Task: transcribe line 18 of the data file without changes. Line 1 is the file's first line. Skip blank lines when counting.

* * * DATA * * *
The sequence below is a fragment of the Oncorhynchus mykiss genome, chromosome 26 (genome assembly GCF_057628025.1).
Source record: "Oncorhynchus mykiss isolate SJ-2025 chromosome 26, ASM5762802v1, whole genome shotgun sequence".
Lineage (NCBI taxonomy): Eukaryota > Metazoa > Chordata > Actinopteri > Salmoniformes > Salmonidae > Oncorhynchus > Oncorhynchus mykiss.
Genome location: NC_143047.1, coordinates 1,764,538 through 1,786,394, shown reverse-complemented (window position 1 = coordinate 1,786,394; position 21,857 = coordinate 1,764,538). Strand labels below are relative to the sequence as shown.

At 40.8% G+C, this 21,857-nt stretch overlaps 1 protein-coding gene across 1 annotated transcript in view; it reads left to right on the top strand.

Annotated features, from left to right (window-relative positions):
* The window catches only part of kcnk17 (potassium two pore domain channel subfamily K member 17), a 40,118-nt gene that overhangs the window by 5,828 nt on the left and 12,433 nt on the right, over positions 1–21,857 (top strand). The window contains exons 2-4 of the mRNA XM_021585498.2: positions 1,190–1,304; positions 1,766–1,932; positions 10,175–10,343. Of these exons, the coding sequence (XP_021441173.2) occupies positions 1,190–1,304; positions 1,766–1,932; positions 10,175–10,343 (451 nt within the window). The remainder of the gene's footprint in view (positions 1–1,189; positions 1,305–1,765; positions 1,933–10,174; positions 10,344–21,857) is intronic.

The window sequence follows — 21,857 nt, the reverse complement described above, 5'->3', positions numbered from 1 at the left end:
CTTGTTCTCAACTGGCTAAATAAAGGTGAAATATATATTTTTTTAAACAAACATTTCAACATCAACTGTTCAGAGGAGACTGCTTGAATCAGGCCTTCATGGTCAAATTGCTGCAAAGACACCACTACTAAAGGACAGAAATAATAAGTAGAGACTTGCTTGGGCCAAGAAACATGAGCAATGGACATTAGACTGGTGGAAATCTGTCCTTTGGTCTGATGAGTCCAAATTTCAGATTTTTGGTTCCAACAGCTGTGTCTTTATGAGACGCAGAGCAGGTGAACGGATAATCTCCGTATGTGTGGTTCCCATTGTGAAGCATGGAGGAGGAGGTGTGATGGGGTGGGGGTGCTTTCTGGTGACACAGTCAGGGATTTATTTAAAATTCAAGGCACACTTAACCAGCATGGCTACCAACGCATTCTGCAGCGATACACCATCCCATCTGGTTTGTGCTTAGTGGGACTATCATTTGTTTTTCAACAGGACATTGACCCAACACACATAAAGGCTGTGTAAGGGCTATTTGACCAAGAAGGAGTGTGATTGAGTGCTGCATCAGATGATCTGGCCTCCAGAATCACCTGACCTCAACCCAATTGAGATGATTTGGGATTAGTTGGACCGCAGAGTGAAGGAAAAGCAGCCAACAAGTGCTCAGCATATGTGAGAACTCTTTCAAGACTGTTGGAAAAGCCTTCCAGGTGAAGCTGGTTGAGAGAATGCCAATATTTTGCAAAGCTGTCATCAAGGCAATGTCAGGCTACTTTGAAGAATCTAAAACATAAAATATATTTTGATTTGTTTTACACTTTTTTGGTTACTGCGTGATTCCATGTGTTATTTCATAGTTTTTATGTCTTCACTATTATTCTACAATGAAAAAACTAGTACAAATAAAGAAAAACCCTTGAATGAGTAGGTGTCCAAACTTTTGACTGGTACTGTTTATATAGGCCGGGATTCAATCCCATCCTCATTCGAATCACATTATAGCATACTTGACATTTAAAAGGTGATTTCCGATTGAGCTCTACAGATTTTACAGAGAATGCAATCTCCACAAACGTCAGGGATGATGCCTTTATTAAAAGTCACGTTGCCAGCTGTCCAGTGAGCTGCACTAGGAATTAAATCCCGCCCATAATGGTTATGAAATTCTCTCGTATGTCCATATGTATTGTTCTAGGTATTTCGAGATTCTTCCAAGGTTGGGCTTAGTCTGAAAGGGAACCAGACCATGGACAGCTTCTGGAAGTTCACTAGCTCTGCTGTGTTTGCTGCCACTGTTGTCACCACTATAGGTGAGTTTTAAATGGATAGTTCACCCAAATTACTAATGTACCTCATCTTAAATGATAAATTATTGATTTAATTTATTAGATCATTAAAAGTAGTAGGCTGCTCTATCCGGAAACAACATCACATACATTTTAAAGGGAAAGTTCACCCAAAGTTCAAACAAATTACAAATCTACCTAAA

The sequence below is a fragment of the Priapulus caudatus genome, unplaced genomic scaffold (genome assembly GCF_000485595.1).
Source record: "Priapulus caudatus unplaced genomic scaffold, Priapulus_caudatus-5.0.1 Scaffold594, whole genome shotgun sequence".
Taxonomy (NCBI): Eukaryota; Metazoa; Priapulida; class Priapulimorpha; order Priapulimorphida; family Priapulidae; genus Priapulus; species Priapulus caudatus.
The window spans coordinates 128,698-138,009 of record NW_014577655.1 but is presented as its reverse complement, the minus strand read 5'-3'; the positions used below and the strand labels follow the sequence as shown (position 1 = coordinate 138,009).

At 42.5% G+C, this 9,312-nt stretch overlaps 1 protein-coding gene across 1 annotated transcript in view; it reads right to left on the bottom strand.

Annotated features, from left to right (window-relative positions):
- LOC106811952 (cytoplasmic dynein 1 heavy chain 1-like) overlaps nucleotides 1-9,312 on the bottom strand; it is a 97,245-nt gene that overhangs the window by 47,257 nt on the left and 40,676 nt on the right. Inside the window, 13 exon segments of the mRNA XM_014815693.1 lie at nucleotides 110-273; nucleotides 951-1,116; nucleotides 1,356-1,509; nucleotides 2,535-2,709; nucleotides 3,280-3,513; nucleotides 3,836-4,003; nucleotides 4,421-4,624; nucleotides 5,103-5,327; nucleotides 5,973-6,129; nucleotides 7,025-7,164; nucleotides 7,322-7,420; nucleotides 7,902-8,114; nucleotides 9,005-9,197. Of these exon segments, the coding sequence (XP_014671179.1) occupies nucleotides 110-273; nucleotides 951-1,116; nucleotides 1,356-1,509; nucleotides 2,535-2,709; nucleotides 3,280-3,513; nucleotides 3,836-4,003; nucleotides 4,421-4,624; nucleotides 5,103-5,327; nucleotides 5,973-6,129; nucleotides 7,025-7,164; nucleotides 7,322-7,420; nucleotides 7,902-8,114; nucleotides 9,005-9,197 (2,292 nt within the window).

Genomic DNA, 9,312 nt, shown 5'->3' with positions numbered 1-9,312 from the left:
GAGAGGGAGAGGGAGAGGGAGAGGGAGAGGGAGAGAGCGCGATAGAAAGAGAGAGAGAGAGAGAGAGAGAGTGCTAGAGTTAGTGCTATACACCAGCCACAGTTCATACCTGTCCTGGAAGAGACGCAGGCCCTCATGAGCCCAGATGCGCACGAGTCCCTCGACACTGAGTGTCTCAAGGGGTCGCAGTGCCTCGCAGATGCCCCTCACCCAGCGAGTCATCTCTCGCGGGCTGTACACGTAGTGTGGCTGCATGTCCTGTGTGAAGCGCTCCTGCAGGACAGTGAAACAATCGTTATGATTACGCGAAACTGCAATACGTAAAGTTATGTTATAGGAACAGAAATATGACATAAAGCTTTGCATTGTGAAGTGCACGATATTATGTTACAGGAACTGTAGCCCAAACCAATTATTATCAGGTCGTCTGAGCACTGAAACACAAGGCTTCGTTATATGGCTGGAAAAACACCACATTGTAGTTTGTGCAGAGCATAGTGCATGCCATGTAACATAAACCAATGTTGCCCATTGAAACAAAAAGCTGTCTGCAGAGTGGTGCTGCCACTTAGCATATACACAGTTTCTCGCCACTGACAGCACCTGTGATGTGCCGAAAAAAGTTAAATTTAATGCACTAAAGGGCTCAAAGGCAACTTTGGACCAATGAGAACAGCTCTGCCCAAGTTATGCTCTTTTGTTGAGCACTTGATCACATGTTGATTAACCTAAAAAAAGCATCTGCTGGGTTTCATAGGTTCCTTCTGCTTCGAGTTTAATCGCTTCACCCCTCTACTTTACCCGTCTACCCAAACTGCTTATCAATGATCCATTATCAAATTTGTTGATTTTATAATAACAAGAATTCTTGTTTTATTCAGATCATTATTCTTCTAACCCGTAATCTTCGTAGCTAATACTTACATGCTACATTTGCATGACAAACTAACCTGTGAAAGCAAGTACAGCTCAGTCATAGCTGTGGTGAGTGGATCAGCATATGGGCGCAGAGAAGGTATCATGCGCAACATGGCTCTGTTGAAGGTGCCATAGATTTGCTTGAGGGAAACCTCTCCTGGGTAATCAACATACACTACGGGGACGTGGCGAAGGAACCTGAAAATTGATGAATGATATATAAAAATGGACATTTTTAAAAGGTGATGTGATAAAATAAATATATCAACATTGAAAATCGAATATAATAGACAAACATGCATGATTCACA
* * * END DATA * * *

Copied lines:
GAGAGGGAGAGGGAGAGGGAGAGGGAGAGGGAGAGAGCGCGATAGAAAGAGAGAGAGAGAGAGAGAGAGAGTGCTAGAGTTAGTGCTATACACCAGCCACAGTTCATACCTGTCCTGGAAGAGACGCAGGCCCTCATGAGCCCAGATGCGCACGAGTCCCTCGACACTGAGTGTCTCAAGGGGTCGCAGTGCCTCGCAGATGCCCCTCACCCAGCGAGTCATCTCTCGCGGGCTGTACACGTAGTGTGGCTGCATGTCCTGTGTGAAGCGCTCCTGCAGGACAGTGAAACAATCGTTATGATTACGCGAAACTGCAATACGTAAAGTTATGTTATAGGAACAGAAATATGACATAAAGCTTTGCATTGTGAAGTGCACGATATTATGTTACAGGAACTGTAGCCCAAACCAATTATTATCAGGTCGTCTGAGCACTGAAACACAAGGCTTCGTTATATGGCTGGAAAAACACCACATTGTAGTTTGTGCAGAGCATAGTGCATGCCATGTAACATAAACCAATGTTGCCCATTGAAACAAAAAGCTGTCTGCAGAGTGGTGCTGCCACTTAGCATATACACAGTTTCTCGCCACTGACAGCACCTGTGATGTGCCGAAAAAAGTTAAATTTAATGCACTAAAGGGCTCAAAGGCAACTTTGGACCAATGAGAACAGCTCTGCCCAAGTTATGCTCTTTTGTTGAGCACTTGATCACATGTTGATTAACCTAAAAAAAGCATCTGCTGGGTTTCATAGGTTCCTTCTGCTTCGAGTTTAATCGCTTCACCCCTCTACTTTACCCGTCTACCCAAACTGCTTATCAATGATCCATTATCAAATTTGTTGATTTTATAATAACAAGAATTCTTGTTTTATTCAGATCATTATTCTTCTAACCCGTAATCTTCGTAGCTAATACTTACATGCTACATTTGCATGACAAACTAACCTGTGAAAGCAAGTACAGCTCAGTCATAGCTGTGGTGAGTGGATCAGCATATGGGCGCAGAGAAGGTATCATGCGCAACATGGCTCTGTTGAAGGTGCCATAGATTTGCTTGAGGGAAACCTCTCCTGGGTAATCAACATACACTACGGGGACGTGGCGAAGGAACCTGAAAATTGATGAATGATATATAAAAATGGACATTTTTAAAAGGTGATGTGATAAAATAAATATATCAACATTGAAAATCGAATATAATAGACAAACATGCATGATTCACA